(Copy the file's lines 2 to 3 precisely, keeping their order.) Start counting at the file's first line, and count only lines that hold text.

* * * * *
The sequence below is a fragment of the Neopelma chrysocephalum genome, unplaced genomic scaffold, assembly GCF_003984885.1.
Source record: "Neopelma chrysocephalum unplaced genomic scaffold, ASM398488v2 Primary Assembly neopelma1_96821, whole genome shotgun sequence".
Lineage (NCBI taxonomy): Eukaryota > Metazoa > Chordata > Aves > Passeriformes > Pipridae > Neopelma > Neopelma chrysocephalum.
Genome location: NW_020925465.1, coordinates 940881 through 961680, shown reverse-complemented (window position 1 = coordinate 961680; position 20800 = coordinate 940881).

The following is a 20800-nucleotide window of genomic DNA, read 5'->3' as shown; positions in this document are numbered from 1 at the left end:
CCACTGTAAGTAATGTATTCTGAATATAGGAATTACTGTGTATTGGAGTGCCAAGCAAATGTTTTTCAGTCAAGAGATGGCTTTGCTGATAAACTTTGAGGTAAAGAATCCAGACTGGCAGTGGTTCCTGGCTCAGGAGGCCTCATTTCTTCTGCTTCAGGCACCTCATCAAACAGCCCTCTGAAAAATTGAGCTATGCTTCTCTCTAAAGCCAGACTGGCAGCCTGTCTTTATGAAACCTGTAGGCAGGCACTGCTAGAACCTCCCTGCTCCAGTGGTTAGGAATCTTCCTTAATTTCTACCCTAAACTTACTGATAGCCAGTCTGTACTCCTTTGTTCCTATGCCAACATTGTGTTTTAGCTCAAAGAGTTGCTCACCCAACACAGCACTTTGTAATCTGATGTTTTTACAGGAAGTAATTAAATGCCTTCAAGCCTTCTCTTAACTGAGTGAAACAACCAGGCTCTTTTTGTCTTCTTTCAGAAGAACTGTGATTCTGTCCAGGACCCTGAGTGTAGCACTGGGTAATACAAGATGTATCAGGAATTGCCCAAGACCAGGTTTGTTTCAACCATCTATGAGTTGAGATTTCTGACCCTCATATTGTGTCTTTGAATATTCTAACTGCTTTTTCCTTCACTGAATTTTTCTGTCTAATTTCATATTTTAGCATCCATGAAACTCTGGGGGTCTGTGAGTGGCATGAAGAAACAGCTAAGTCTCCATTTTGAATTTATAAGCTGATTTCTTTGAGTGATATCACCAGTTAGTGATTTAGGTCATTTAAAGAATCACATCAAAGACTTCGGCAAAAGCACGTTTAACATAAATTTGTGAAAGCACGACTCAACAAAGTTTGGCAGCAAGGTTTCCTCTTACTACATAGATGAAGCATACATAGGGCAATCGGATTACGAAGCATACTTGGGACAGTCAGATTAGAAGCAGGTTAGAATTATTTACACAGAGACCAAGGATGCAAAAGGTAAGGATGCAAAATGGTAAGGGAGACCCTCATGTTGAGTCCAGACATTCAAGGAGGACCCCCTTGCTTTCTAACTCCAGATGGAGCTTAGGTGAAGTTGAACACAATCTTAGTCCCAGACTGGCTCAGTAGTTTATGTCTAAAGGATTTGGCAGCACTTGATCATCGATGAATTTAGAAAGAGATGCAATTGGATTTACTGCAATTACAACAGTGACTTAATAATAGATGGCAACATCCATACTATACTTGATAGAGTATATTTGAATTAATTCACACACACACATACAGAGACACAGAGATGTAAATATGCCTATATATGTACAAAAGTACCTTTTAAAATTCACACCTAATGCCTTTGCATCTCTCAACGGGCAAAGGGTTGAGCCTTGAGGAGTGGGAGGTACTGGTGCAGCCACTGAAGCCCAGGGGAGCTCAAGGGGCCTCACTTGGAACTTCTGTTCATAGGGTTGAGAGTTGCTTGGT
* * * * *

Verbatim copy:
Source record: "Neopelma chrysocephalum unplaced genomic scaffold, ASM398488v2 Primary Assembly neopelma1_96821, whole genome shotgun sequence".
Lineage (NCBI taxonomy): Eukaryota > Metazoa > Chordata > Aves > Passeriformes > Pipridae > Neopelma > Neopelma chrysocephalum.